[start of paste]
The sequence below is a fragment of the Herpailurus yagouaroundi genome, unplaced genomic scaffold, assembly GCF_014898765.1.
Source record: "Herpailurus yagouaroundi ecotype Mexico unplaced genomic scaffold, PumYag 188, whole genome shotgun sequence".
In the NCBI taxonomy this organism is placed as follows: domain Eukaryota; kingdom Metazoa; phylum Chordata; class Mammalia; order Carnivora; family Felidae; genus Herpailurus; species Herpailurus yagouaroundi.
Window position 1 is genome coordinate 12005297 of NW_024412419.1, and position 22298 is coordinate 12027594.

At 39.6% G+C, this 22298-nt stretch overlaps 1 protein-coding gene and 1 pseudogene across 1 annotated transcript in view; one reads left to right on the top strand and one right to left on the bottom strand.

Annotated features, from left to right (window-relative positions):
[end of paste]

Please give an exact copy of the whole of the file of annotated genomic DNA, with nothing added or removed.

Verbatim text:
The sequence below is a fragment of the Herpailurus yagouaroundi genome, unplaced genomic scaffold, assembly GCF_014898765.1.
Source record: "Herpailurus yagouaroundi ecotype Mexico unplaced genomic scaffold, PumYag 188, whole genome shotgun sequence".
In the NCBI taxonomy this organism is placed as follows: domain Eukaryota; kingdom Metazoa; phylum Chordata; class Mammalia; order Carnivora; family Felidae; genus Herpailurus; species Herpailurus yagouaroundi.
Window position 1 is genome coordinate 12005297 of NW_024412419.1, and position 22298 is coordinate 12027594.

At 39.6% G+C, this 22298-nt stretch overlaps 1 protein-coding gene and 1 pseudogene across 1 annotated transcript in view; one reads left to right on the top strand and one right to left on the bottom strand.

Annotated features, from left to right (window-relative positions):